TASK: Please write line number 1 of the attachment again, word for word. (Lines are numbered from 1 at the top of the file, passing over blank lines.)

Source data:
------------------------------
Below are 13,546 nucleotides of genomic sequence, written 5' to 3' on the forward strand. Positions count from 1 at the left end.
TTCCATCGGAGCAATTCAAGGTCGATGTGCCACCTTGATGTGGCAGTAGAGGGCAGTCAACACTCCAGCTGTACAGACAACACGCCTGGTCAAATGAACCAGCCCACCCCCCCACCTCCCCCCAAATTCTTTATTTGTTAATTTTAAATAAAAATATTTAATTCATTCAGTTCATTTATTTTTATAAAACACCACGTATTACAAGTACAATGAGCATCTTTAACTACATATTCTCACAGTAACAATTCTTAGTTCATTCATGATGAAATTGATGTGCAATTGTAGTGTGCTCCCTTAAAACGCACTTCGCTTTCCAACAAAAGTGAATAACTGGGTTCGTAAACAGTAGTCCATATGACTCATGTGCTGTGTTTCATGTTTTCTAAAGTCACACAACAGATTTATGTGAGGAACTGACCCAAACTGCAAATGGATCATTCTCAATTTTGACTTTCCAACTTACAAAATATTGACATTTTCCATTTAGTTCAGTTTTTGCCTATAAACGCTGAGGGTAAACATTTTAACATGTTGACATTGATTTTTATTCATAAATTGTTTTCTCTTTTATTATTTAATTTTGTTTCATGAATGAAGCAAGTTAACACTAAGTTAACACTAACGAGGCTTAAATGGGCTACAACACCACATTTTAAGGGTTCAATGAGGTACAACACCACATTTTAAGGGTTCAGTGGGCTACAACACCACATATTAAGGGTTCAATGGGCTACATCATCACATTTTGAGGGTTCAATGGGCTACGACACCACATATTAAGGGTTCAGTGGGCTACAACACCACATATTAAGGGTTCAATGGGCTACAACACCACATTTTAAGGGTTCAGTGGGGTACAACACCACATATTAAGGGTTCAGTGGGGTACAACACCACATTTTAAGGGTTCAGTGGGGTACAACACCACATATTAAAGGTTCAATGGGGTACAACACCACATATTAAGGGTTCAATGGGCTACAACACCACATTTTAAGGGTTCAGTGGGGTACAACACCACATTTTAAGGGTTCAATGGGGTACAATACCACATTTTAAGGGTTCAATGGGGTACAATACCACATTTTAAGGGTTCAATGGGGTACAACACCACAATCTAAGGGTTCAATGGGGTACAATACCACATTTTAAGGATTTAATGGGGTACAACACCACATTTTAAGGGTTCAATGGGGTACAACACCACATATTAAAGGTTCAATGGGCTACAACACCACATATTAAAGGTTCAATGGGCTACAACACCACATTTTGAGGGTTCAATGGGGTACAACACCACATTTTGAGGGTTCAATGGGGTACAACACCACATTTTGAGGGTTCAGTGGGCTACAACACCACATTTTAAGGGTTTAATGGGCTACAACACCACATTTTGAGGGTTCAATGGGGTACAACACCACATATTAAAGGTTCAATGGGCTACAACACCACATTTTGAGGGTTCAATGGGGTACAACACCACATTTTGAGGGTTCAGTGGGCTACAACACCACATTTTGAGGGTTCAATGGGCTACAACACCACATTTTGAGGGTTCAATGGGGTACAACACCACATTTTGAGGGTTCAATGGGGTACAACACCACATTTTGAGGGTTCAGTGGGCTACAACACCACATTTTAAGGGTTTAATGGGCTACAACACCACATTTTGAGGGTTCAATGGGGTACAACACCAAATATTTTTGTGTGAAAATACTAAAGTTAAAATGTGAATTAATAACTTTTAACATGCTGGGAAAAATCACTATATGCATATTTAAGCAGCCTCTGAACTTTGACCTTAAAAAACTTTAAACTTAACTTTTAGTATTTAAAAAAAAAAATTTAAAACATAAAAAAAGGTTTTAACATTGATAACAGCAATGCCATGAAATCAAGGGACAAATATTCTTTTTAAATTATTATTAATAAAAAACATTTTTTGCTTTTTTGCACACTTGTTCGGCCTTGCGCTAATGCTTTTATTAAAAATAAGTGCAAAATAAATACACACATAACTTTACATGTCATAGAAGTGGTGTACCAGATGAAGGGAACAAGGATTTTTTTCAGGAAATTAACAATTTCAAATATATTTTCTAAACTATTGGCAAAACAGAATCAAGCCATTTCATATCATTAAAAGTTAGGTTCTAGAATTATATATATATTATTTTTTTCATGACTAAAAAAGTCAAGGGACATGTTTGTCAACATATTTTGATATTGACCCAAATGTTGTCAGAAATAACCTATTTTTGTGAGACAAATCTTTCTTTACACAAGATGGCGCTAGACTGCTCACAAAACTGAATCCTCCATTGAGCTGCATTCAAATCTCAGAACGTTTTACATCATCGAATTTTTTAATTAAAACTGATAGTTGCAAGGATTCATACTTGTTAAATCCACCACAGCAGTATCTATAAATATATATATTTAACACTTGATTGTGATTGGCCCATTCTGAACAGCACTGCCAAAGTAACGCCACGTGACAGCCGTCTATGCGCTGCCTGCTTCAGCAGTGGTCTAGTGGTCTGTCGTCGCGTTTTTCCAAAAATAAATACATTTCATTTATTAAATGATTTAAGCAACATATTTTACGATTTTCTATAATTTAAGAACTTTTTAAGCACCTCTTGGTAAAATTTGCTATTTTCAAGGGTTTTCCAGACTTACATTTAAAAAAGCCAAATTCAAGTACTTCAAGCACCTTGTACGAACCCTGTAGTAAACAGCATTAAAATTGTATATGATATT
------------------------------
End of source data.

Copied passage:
Below are 13,546 nucleotides of genomic sequence, written 5' to 3' on the forward strand. Positions count from 1 at the left end.